From a Madison farm to railroad police chief: episodes in the life of Forrest Jarrett
by Rob Neufeld
Forrest Jarrett of Rector Corner, Madison County, jumped down into the turret of an artillery tank at Camp Irwin in the Mojave Desert. The loader in his crew hadn’t been able to shove 90mm rounds into the gun’s chamber hard enough to make the breechblock close.
Jarrett and his training crew had only so much time to fire three rounds before their exercise was over.
It was 1952. Though recently married, and just graduated from Berea College, a political rival of his family had made sure Jarrett had gotten drafted, Jarrett noted in an interview.
“So I jumped in there and rammed that round home,” Jarrett relates. “The trigger is a button on the floor of the tank. The gunner is supposed to say thousand-one, thousand-two, thousand-three, and then fire. He’s sitting there with his foot on the trigger. As soon as that round went home, the gun went off, and recoiled back into my side.”
Jarrett spent a month in a full-body cast. A disc in his back had been broken in such a way, it threatened to sever the spinal column. Jarrett was discharged from the army in May, 1953.
“That wound up the farming,” Jarrett comments. “So here I am married with a year-and-a-half-old son, crippled up, and looking for a job.”
Jarrett’s father’s good friend, Jesse James Bailey— Southern Railway division chief in Asheville, and former Madison and Buncombe County sheriff—told Jarrett’s father, “Have that boy come by and see me.”
Jarrett was slotted to get a job as a relief watchman in the Asheville yards, but was sent to Chalmete Slip in New Orleans, which eventually led to a 37-year, storied career as the chief policeman for Southern Railway and Norfolk Southern in 20 states and the District of Columbia.
Tales of moving coal, grain, automobiles, and dried coconut; protecting railroad property from vandals, thieves, striking mine workers, and angry truckers; investigating train wrecks; winning over local police and Washington bureaucrats; and sharing the lifestyles of diverse cultures could fill a book, one chapter of which might be titled, “War against the Vandals.”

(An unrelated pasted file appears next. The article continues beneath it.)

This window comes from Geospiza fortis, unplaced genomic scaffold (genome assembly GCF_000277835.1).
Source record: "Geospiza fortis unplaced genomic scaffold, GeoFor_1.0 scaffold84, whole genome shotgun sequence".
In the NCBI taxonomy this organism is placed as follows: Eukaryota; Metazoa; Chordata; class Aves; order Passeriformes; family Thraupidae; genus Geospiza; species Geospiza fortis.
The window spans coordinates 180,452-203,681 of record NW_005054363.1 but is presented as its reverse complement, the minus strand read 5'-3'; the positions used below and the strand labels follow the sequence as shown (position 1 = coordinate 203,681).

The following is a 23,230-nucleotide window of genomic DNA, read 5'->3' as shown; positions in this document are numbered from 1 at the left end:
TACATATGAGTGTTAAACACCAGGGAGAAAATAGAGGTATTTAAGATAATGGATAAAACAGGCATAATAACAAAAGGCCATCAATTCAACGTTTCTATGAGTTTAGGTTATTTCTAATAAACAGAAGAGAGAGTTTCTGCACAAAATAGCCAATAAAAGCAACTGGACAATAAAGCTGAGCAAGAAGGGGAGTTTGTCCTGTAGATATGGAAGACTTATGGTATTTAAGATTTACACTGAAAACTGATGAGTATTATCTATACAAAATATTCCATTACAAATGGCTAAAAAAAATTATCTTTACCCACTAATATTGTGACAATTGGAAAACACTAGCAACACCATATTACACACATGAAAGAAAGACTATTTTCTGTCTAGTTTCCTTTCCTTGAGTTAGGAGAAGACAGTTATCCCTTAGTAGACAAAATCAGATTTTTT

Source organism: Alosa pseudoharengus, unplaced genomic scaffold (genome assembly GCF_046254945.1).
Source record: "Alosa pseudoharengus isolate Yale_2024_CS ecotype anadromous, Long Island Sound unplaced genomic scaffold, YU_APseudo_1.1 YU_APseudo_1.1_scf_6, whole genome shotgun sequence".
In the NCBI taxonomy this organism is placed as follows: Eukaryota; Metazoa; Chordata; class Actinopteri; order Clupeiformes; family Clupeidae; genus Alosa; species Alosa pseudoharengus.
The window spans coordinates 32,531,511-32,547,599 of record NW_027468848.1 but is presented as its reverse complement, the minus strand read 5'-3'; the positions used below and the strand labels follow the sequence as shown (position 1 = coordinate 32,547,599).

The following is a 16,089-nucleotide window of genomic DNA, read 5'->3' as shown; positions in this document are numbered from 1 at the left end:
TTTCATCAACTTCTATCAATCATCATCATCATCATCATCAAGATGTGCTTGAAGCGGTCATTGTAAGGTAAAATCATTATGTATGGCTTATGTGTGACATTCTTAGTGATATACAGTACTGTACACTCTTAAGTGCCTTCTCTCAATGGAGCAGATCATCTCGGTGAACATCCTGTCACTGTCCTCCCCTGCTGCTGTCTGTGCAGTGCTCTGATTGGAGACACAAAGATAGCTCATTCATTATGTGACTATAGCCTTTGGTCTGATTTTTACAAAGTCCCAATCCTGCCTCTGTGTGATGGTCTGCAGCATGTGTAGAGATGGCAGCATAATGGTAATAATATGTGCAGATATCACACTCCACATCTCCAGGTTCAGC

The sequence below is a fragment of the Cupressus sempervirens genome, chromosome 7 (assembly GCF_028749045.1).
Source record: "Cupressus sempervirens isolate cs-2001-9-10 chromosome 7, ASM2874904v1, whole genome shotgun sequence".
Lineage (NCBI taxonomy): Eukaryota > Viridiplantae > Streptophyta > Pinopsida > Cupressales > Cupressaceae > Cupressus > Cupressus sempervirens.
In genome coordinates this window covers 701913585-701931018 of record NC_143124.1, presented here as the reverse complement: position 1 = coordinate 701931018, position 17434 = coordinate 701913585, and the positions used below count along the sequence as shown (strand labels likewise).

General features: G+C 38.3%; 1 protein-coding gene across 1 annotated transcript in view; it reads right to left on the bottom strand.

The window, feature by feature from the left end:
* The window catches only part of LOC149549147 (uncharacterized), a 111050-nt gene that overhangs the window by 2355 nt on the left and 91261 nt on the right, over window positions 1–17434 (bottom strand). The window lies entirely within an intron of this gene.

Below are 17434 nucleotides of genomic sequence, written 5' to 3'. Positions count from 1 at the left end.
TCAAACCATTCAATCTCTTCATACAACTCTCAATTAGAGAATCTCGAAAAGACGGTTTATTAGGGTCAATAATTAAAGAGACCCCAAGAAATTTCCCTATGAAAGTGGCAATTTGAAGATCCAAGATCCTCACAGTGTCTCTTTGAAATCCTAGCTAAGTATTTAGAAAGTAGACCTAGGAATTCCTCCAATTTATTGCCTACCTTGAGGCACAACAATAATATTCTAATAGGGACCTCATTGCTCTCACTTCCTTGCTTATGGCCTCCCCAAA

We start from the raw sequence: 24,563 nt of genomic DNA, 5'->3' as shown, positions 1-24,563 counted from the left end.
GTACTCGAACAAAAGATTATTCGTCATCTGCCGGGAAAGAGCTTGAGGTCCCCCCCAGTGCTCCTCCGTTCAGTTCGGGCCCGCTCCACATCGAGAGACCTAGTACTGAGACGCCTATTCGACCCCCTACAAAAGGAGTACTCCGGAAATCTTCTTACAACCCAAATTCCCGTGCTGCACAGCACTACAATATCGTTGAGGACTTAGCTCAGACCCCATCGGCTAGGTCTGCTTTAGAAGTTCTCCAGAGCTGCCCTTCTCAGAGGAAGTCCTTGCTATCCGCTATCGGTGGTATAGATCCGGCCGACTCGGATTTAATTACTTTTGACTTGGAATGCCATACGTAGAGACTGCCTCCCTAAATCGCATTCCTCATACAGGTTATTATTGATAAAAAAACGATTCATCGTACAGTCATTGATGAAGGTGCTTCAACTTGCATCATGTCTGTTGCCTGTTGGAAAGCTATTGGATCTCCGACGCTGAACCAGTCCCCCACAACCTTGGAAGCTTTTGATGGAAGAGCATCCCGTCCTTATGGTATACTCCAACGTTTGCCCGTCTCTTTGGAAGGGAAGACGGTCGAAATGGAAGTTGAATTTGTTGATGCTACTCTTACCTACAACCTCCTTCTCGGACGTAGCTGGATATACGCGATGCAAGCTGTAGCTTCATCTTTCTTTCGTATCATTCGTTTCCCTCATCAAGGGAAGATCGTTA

In the ‘60s, the railroad had built 85-foot automobile racks, which enabled it to attract shipping contracts from car manufacturers.
Truckers upset by their loss of business, Jarrett recounts, would get up on top of overpasses and pour acid on the shiny, new automobiles. Ford Motor Company told the railroad, fix that problem or we’ll go with trucks.
Jarrett also had to combat rampant theft and vandalism along the Ohio to New York route.
“We’re going to bunch these automobiles,” he explained. “We’re going to put them in one train, and we’re going to put officers on that train and in big Ford Cruisers following alongside.”
Jarrett recalls, “I took an old caboose and bullet-proofed the cupola—the big portion up on top, where it’s glassed in—and put a trap door in it.
“We bunched the cars in Bellevue, Ohio, and put officers in the caboose with a video camera. The first six months we made about 300 arrests.”
The critical passage was 16 miles through Cleveland, where the railroad was submerged in a dug-out channel 15 feet below the street level and overpasses. “It was just right to throw rocks and fire guns,” Jarrett says, or, when the train stopped on a siding to let another train pass, to jump on the car train and steal car parts.
A report from the car companies’ New York distribution point in Buffalo included, when Jarrett had first become Senior Director of Norfolk Southern Police ion 1985, 35 pages of what is called "exceptions"—thefts, delays, and vandalisms..
A few months later, the Buffalo commissioner of police reported to a convention of police in Brosnan Forest, SC, “I am happy to make the statement that we had zero exceptions at the Norfolk Southern automobile ramp for the month of December.”